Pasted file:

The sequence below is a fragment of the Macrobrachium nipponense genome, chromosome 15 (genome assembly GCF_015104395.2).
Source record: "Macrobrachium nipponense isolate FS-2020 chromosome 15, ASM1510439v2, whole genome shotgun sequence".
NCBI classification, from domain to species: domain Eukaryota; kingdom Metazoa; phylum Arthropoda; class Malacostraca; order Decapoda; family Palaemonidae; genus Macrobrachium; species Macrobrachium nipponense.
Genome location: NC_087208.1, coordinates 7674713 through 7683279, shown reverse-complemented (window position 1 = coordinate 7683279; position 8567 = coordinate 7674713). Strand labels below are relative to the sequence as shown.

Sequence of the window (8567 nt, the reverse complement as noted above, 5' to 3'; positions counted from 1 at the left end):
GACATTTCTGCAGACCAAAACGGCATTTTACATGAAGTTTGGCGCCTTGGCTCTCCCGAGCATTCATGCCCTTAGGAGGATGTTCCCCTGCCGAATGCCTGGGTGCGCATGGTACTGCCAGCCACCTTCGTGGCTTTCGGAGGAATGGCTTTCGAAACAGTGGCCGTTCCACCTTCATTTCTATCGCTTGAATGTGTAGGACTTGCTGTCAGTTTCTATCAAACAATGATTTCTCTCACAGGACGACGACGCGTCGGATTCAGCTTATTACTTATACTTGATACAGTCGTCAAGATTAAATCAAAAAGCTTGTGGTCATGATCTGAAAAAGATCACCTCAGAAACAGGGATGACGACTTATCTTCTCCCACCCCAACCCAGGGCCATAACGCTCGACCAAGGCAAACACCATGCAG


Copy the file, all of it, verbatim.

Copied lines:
The sequence below is a fragment of the Macrobrachium nipponense genome, chromosome 15 (genome assembly GCF_015104395.2).
Source record: "Macrobrachium nipponense isolate FS-2020 chromosome 15, ASM1510439v2, whole genome shotgun sequence".
NCBI classification, from domain to species: domain Eukaryota; kingdom Metazoa; phylum Arthropoda; class Malacostraca; order Decapoda; family Palaemonidae; genus Macrobrachium; species Macrobrachium nipponense.
Genome location: NC_087208.1, coordinates 7674713 through 7683279, shown reverse-complemented (window position 1 = coordinate 7683279; position 8567 = coordinate 7674713). Strand labels below are relative to the sequence as shown.

Sequence of the window (8567 nt, the reverse complement as noted above, 5' to 3'; positions counted from 1 at the left end):
GACATTTCTGCAGACCAAAACGGCATTTTACATGAAGTTTGGCGCCTTGGCTCTCCCGAGCATTCATGCCCTTAGGAGGATGTTCCCCTGCCGAATGCCTGGGTGCGCATGGTACTGCCAGCCACCTTCGTGGCTTTCGGAGGAATGGCTTTCGAAACAGTGGCCGTTCCACCTTCATTTCTATCGCTTGAATGTGTAGGACTTGCTGTCAGTTTCTATCAAACAATGATTTCTCTCACAGGACGACGACGCGTCGGATTCAGCTTATTACTTATACTTGATACAGTCGTCAAGATTAAATCAAAAAGCTTGTGGTCATGATCTGAAAAAGATCACCTCAGAAACAGGGATGACGACTTATCTTCTCCCACCCCAACCCAGGGCCATAACGCTCGACCAAGGCAAACACCATGCAG